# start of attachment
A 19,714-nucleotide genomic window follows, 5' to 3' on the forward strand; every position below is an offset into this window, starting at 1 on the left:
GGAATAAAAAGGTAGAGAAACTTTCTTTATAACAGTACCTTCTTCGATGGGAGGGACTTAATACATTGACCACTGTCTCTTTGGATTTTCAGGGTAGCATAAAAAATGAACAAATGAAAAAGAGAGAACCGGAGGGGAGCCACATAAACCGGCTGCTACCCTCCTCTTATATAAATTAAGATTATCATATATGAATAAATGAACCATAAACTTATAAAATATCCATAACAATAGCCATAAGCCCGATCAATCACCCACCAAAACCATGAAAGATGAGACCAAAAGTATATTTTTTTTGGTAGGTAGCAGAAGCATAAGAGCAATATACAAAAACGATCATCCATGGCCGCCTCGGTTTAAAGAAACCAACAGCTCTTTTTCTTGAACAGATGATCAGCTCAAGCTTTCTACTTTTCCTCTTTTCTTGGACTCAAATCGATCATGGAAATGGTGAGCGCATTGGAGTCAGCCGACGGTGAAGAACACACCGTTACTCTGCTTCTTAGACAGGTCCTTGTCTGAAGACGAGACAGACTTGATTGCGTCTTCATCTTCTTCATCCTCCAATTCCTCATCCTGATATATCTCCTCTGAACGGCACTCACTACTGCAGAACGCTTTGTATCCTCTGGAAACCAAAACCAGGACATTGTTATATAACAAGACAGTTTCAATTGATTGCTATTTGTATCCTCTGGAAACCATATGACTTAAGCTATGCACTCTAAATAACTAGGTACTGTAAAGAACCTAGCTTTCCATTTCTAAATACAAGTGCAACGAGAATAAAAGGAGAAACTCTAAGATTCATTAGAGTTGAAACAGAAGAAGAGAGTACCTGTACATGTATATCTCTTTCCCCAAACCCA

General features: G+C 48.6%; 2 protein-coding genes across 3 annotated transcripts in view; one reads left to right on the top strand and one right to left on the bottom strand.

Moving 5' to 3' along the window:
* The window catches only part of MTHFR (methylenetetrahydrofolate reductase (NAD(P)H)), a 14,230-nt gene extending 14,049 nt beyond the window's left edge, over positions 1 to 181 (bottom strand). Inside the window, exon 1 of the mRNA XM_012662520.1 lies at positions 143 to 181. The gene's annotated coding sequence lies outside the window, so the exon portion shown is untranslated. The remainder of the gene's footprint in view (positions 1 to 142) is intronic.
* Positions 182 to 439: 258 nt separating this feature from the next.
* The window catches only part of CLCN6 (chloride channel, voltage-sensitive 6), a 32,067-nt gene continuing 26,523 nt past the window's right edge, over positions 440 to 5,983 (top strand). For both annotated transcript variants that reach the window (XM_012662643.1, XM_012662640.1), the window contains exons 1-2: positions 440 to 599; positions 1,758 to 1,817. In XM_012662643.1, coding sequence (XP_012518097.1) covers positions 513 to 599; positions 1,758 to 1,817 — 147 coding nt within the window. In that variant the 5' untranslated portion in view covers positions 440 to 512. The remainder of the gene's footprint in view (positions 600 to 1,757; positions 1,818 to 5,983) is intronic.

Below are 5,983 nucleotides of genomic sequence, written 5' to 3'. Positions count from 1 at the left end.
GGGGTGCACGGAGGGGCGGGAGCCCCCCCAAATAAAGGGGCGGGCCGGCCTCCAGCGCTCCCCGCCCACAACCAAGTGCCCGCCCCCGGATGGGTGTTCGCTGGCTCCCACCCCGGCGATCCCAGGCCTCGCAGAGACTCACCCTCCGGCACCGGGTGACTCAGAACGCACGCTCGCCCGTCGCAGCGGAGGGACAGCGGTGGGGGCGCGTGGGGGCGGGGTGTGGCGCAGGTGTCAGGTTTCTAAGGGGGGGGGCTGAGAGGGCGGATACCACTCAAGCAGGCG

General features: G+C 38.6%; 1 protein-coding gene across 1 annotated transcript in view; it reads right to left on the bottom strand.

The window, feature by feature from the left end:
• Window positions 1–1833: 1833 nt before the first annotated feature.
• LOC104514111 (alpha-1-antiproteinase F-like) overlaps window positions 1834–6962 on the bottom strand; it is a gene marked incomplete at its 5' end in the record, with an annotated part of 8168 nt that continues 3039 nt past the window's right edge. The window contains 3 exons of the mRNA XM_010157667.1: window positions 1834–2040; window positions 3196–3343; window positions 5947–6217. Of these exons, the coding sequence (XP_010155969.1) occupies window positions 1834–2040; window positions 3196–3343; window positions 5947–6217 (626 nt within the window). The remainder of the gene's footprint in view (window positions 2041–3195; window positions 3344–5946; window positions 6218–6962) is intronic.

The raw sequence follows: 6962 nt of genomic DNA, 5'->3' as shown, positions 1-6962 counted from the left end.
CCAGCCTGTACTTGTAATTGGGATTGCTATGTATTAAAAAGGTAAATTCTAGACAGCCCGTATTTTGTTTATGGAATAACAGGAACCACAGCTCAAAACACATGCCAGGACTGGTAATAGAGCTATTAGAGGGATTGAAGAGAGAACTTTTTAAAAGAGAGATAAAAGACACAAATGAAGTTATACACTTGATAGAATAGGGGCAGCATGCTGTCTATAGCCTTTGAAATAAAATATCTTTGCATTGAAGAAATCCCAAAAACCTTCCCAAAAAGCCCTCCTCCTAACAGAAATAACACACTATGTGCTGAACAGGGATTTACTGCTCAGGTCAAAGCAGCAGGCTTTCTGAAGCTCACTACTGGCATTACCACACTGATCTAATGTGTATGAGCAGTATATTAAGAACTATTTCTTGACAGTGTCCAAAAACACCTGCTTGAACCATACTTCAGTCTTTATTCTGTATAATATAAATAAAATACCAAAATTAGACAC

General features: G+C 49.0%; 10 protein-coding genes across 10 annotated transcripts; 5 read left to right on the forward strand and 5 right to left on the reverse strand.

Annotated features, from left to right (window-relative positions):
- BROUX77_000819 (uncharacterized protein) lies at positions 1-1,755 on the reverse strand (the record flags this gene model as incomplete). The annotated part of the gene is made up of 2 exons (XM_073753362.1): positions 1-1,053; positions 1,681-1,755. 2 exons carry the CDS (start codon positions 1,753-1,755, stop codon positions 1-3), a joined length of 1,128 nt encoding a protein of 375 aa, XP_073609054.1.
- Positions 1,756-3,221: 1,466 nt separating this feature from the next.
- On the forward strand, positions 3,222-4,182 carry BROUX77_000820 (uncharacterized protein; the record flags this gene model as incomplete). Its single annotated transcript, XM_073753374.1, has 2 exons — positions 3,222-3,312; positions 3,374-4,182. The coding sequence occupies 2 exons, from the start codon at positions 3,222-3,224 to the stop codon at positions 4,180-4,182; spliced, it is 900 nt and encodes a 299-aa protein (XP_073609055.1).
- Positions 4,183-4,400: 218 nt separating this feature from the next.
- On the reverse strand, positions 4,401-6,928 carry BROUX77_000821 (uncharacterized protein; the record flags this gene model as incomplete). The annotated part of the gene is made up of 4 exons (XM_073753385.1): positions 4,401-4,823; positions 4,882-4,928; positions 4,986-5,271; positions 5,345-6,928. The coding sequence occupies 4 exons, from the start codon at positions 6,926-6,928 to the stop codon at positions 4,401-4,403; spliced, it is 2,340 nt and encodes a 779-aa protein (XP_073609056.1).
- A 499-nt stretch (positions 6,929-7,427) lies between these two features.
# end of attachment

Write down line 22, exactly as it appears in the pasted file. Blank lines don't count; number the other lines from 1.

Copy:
- On the reverse strand, positions 4,401-6,928 carry BROUX77_000821 (uncharacterized protein; the record flags this gene model as incomplete). The annotated part of the gene is made up of 4 exons (XM_073753385.1): positions 4,401-4,823; positions 4,882-4,928; positions 4,986-5,271; positions 5,345-6,928. The coding sequence occupies 4 exons, from the start codon at positions 6,926-6,928 to the stop codon at positions 4,401-4,403; spliced, it is 2,340 nt and encodes a 779-aa protein (XP_073609056.1).